"Can't you recognize the human in the inhuman?" "I'd much rather recognize the inhuman in the human." (82) Father Peregrine is referring to the possibility that the Martian fiery blue spheres have souls that can be saved. Father Stone responds by focusing on the sins that human beings commit. The symmetry of these statements point out not only the possibility that things not human could have the same value as humans - but also that humans at times do not hold the proper value of their humanity and thus sin. These concerns aren't exclusive to each other - one may believe in both without contradiction, it's simply that each priest has a different focus. Father Peregrine seeks new wonders and new possibilities for religious salvation, while Father Stone is comforted by the long-standing concern of human fallibility and sin as it's traditionally understood.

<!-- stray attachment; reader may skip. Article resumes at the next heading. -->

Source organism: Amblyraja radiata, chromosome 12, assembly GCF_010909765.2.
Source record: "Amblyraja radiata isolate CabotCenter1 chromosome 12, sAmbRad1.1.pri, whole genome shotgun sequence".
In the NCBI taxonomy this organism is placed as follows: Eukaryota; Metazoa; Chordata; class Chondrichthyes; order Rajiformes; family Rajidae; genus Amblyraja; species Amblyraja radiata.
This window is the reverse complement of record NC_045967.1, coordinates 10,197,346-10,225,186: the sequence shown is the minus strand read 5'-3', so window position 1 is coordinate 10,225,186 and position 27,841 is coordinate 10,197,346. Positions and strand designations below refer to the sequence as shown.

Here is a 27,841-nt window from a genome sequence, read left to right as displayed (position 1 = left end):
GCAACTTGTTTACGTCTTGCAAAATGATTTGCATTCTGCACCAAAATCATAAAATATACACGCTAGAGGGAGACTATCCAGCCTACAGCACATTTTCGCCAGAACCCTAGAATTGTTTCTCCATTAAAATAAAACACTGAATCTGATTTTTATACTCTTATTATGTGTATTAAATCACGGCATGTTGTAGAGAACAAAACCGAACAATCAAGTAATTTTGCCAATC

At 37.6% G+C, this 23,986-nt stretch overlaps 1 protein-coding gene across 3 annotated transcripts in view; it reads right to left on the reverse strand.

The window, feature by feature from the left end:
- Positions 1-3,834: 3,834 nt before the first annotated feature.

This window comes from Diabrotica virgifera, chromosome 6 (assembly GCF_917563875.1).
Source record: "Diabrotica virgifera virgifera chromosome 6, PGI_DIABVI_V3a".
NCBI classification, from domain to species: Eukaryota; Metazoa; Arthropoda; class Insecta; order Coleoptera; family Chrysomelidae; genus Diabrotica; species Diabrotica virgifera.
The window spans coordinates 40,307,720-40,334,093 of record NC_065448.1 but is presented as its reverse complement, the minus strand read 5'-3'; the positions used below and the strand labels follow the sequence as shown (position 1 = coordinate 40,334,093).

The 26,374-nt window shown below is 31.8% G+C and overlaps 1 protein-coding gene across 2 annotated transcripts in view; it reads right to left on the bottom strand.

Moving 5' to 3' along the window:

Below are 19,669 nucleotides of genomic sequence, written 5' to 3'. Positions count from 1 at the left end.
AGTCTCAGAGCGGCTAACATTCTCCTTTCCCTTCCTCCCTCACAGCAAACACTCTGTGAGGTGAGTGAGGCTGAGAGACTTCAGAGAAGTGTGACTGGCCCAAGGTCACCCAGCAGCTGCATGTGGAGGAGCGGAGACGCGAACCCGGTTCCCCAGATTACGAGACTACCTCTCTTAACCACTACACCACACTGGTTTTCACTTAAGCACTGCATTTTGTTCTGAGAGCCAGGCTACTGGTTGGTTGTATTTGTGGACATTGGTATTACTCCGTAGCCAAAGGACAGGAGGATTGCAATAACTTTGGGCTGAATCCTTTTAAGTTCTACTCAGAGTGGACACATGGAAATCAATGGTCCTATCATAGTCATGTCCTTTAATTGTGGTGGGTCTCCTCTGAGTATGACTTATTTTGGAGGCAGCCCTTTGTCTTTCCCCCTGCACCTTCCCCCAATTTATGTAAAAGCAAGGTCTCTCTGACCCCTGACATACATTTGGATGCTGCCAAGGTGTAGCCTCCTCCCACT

10.) From "The Last Night of the World":
During their conversation of why the world is ending, the husband and wife have this exchange:
"Where's that spirit called self-preservation they talk so much about?" "I don't know. You don't get too excited when you feel things are logical. This is logical. Nothing else but this could have happened from the way we've lived."
"We haven't been too bad, have we?" "No, nor enormously good. I suppose that's the trouble - we haven't been very much of anything except us, while a big part of the world was busy being lots of quite awful things." (114)